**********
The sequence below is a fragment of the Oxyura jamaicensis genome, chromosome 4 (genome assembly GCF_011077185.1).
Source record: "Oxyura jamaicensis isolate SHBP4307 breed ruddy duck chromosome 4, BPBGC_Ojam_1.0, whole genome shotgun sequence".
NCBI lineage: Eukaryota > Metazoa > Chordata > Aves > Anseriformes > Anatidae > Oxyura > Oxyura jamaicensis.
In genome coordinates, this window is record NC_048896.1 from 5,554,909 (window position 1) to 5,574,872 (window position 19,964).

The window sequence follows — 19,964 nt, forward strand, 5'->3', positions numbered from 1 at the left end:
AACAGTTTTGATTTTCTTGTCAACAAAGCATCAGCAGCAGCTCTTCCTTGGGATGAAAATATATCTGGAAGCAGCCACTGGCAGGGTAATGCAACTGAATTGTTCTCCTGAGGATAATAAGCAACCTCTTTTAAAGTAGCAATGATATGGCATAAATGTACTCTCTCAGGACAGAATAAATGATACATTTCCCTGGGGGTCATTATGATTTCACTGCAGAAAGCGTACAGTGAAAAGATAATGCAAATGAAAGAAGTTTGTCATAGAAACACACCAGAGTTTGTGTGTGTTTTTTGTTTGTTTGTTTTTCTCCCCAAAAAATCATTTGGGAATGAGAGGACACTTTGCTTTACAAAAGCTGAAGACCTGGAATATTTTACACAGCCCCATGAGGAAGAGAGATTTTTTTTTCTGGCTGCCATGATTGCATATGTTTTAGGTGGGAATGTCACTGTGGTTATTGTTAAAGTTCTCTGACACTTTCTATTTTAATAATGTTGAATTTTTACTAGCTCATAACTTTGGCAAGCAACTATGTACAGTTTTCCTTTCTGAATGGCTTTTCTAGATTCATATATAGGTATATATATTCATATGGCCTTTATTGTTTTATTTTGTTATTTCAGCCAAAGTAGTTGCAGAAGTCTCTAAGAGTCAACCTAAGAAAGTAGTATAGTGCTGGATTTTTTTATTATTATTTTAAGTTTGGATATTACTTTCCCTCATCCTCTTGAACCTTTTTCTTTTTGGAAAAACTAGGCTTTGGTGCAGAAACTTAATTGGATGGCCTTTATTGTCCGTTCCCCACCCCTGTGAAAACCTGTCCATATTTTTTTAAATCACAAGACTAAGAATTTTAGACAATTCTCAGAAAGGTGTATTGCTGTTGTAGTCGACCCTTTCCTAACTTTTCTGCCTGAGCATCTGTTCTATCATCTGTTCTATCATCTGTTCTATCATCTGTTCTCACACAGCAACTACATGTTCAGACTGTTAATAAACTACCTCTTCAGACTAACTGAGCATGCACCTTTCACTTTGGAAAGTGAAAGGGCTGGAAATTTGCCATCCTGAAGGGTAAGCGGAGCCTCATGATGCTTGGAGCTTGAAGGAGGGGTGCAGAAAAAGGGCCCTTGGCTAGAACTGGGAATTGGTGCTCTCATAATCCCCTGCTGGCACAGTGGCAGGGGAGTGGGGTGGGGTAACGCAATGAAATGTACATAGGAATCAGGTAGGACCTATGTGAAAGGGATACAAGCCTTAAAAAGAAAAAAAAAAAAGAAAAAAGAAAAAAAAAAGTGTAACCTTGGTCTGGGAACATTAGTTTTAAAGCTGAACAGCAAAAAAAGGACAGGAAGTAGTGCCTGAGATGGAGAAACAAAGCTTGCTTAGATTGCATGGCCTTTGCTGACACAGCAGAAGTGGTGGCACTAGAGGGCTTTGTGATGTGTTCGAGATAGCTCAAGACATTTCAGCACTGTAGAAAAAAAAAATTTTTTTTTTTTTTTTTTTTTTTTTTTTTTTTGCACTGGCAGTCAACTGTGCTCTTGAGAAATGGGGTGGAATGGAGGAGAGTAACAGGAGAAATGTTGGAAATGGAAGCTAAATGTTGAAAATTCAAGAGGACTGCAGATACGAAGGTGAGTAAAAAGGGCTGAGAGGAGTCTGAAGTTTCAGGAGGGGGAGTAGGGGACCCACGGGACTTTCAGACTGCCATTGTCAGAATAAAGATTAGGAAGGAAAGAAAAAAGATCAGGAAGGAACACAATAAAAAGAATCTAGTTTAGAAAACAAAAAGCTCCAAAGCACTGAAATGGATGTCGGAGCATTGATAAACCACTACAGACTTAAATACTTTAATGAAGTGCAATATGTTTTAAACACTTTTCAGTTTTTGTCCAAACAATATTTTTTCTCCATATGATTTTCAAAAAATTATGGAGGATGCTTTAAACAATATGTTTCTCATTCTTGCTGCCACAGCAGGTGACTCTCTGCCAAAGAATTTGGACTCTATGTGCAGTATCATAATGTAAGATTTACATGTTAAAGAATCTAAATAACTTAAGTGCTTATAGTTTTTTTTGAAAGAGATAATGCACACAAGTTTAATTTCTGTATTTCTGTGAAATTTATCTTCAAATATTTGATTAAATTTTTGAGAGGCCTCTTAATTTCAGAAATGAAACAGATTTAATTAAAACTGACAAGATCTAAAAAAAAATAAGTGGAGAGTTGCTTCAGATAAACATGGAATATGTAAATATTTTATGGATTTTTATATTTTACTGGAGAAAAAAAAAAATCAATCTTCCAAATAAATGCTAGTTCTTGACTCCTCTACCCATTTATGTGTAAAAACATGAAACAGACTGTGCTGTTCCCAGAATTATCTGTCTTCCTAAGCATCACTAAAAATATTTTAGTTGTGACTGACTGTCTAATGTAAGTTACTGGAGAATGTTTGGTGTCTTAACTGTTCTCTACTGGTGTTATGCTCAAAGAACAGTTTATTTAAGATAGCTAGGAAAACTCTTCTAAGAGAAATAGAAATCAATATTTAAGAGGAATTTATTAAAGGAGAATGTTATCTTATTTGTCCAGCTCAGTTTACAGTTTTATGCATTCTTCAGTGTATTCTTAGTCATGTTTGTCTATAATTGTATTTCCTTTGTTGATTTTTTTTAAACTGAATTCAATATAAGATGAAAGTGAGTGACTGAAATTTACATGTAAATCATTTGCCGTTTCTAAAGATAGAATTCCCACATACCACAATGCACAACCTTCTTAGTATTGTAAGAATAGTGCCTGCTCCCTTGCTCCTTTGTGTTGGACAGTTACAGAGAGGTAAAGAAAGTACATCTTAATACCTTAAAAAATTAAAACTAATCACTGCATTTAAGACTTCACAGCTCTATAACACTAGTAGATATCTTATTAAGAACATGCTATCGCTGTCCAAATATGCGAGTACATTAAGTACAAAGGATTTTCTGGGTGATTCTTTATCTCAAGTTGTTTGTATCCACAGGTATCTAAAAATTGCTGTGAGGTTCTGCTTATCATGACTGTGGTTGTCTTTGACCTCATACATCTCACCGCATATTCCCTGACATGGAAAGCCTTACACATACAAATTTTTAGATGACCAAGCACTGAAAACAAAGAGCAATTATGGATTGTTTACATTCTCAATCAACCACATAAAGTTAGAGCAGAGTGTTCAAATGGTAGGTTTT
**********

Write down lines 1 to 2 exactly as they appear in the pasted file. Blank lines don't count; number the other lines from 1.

The sequence below is a fragment of the Oxyura jamaicensis genome, chromosome 4 (genome assembly GCF_011077185.1).
Source record: "Oxyura jamaicensis isolate SHBP4307 breed ruddy duck chromosome 4, BPBGC_Ojam_1.0, whole genome shotgun sequence".